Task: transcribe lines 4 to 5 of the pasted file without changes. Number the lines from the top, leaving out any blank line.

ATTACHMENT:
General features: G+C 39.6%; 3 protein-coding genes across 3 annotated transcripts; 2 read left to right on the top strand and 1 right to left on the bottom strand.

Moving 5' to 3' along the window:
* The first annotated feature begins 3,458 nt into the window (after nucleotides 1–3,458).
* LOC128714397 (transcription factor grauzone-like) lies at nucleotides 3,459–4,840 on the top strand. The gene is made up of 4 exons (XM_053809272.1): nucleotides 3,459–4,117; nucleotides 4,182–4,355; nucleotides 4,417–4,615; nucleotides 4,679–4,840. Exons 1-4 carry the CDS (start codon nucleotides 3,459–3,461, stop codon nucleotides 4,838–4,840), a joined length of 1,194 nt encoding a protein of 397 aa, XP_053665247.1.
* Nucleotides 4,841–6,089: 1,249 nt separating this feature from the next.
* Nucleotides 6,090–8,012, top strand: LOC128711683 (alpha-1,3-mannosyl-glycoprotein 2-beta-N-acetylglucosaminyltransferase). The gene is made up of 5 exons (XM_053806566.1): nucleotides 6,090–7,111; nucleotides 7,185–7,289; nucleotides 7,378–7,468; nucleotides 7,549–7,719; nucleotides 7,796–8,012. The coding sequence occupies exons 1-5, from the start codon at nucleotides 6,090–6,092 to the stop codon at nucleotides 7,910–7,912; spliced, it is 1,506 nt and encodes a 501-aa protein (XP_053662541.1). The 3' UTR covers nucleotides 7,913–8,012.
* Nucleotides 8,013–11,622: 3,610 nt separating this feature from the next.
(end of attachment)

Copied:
* LOC128714397 (transcription factor grauzone-like) lies at nucleotides 3,459–4,840 on the top strand. The gene is made up of 4 exons (XM_053809272.1): nucleotides 3,459–4,117; nucleotides 4,182–4,355; nucleotides 4,417–4,615; nucleotides 4,679–4,840. Exons 1-4 carry the CDS (start codon nucleotides 3,459–3,461, stop codon nucleotides 4,838–4,840), a joined length of 1,194 nt encoding a protein of 397 aa, XP_053665247.1.
* Nucleotides 4,841–6,089: 1,249 nt separating this feature from the next.